|Nutritional Guidelines (per serving)|
|Amount per serving|
|% Daily Value*|
|Total Fat 4g||5%|
|Saturated Fat 1g||5%|
|Total Carbohydrate 5g||2%|
|Dietary Fiber 1g||2%|
|*The % Daily Value (DV) tells you how much a nutrient in a food serving contributes to a daily diet. 2,000 calories a day is used for general nutrition advice.|
These meat-stuffed, breaded and fried olives are a typical specialty originating circa 1800 in Ascoli Piceno in central Italy's Marche region. Allegedly, they were invented by the cooks of wealthy families as a way to utilize meat leftover from abundant feasts. Each olive is painstakingly cut away from its pit in a spiral shape, then reformed around the stuffing: a combination of several types of meat (usually veal or beef, pork, and chicken), sauteed with a soffritto, stewed in white wine, ground, and mixed with grated Parmigiano Reggiano cheese and a touch of nutmeg. As usual, the different versions of the recipe are countless, and along coastal areas of the Marche, sometimes the filling is made with several types of fish.
Today, these stuffed olives are popular throughout Italy and are often served as street food in paper cones at fairs, together with other fried foods as part of a "fritto misto" or with other light bites as a before-dinner aperitivo. Traditionally they are made with the large, green, mild "Ascolana Tenera" variety of olive (Oliva Ascolana del Piceno), a DOP product, but as those may be difficult to find in some places, you can use any large, mild, brine-cured green olive (using pre-pitted olives makes the entire process much easier).
- 1 pound green Ascolane olives (drained and rinsed brine-cured)
- 3 tablespoons olive oil
- 1/2 onion (finely diced)
- 1 carrot (finely diced)
- 1 stalk celery (finely diced)
- 1/2 cup dry white wine
- 14 ounces lean beef or veal (finely diced)
- 5 ounces lean pork (finely diced)
- 2 ounces chicken breast (finely diced)
- 1/2 teaspoon fine sea salt
- 2 egg yolks (lightly beaten)
- 1 cup Parmigiano Reggiano (freshly grated)
- Freshly grated zest of 1/2 lemon
- Pinch nutmeg
- Pinch black pepper
- 1 1/2 cups all-purpose flour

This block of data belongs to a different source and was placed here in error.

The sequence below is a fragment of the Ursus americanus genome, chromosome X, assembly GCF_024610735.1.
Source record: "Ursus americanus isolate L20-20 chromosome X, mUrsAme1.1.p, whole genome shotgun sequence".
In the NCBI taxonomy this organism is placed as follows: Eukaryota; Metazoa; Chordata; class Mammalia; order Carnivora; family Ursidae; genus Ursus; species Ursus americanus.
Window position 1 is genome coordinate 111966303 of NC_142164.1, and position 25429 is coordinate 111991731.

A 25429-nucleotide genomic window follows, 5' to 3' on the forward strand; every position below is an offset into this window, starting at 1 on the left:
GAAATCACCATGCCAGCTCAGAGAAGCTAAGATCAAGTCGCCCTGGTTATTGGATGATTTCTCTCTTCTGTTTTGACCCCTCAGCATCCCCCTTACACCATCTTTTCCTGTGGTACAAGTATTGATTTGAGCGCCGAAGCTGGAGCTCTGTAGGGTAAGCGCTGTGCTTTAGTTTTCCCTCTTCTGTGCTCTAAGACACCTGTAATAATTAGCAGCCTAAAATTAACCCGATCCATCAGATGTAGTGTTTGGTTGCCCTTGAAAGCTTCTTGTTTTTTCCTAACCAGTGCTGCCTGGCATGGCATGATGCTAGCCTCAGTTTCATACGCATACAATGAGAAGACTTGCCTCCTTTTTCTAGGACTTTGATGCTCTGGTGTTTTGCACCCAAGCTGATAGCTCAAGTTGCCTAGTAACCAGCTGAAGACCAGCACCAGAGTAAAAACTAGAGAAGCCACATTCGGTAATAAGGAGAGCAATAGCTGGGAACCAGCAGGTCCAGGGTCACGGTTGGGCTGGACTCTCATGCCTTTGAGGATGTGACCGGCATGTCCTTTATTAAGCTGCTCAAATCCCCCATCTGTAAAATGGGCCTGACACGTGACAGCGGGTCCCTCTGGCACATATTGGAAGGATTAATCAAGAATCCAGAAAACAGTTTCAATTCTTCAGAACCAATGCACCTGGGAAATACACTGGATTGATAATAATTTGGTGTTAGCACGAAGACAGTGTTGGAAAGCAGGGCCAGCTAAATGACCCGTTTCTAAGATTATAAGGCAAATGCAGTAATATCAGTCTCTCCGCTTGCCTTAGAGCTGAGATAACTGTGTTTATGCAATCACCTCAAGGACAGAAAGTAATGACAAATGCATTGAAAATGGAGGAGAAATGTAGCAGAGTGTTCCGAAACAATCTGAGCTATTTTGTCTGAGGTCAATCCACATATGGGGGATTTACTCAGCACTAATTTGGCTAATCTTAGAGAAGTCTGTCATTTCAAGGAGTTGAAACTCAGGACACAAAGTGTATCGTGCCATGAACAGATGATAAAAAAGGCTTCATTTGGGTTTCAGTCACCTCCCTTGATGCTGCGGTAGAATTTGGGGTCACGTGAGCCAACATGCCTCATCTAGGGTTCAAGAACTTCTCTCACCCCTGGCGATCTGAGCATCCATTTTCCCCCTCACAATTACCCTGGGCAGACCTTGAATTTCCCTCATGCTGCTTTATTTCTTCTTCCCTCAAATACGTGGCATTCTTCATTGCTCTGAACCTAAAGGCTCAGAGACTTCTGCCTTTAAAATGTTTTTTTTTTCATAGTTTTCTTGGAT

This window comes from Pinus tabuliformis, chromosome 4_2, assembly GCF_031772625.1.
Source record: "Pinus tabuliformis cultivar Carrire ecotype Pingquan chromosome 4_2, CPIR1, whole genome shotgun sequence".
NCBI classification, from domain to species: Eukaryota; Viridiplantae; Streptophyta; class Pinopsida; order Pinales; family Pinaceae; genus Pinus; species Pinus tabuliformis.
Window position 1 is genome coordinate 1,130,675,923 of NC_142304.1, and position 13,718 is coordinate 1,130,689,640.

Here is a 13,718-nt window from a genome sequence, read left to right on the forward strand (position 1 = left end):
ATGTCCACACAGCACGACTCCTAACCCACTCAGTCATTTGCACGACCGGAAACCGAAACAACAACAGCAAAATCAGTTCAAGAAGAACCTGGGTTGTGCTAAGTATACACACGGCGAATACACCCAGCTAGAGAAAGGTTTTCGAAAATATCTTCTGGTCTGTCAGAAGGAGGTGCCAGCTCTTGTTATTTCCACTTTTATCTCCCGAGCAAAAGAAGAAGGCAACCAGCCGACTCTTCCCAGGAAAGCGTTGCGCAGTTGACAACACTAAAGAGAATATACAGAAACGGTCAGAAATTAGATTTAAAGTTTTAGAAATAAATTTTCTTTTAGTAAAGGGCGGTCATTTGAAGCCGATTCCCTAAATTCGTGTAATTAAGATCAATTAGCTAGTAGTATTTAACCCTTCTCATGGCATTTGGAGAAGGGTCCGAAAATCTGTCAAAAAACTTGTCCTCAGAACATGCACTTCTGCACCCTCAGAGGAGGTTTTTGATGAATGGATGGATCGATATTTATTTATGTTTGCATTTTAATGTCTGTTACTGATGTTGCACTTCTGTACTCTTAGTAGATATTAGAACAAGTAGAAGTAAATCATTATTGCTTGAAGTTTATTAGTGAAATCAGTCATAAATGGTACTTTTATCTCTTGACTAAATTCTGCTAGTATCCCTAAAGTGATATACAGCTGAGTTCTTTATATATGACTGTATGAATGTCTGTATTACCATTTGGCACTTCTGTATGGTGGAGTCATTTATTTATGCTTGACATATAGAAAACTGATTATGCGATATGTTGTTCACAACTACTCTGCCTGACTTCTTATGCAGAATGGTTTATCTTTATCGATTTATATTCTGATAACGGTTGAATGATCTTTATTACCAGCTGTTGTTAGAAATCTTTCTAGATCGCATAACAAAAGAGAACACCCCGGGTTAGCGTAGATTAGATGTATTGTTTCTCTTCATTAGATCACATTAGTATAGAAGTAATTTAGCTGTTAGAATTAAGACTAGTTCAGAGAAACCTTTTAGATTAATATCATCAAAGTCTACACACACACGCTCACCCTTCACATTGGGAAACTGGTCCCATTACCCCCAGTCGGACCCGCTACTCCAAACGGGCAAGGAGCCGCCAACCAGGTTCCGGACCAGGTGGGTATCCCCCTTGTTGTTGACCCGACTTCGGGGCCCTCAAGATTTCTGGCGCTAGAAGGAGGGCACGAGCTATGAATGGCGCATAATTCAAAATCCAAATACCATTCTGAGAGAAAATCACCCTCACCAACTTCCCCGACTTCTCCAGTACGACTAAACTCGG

- 2 eggs (lightly beaten)
- 2 1/2 cups bread crumbs (fine)
- 2 to 3 cups frying oil (peanut or other high-smoke point oil)
Using a sharp paring knife, carefully cut the flesh away from the pit of each olive in a spiral shape. Remove and discard the pits and set the spiral-shaped pieces of olive aside while you prepare the filling.
In a large skillet over medium-high heat, heat the olive oil. Add the diced onion, carrot and celery and saute until onion is translucent and vegetables are softened, 6 to 8 minutes.
Add the white wine and cook for 1 minute.
Add the diced meats and salt continue to cook, stirring with a wooden spoon until meat is cooked, about 10 to 15 minutes.
Puree the mixture in a meat grinder or food processor, then transfer to a large mixing bowl.
Add the egg yolks, Parmigiano, lemon zest, nutmeg, and pepper. Stir to combine all ingredients well.
Take small pinches of the filling and wrap an olive spiral around each one, reforming it to its original olive shape, pressing slightly so that the filling holds the olive together.
Roll each stuffed olive in the flour, dip in the beaten egg, and then roll in the breadcrumbs. The stuffed olives should be only slightly larger than their original size. Don't overstuff, or they won't hold together. At this point, you can either fry the olives immediately or store them in the refrigerator or freezer until you're ready to fry them.
Heat the frying oil in a large heavy-bottomed, high-sided pot until hot, but not smoking, and fry the breaded olives in batches; do not try to fry too many olives at a time, or it will lower the temperature of the cooking oil and they will not brown evenly or cook properly.
When olives are evenly golden brown, remove the olives from the frying oil using a perforated metal spoon or mesh skimmer. Drain briefly on a paper towel-lined platter or tray and serve while still hot, with lemon wedges.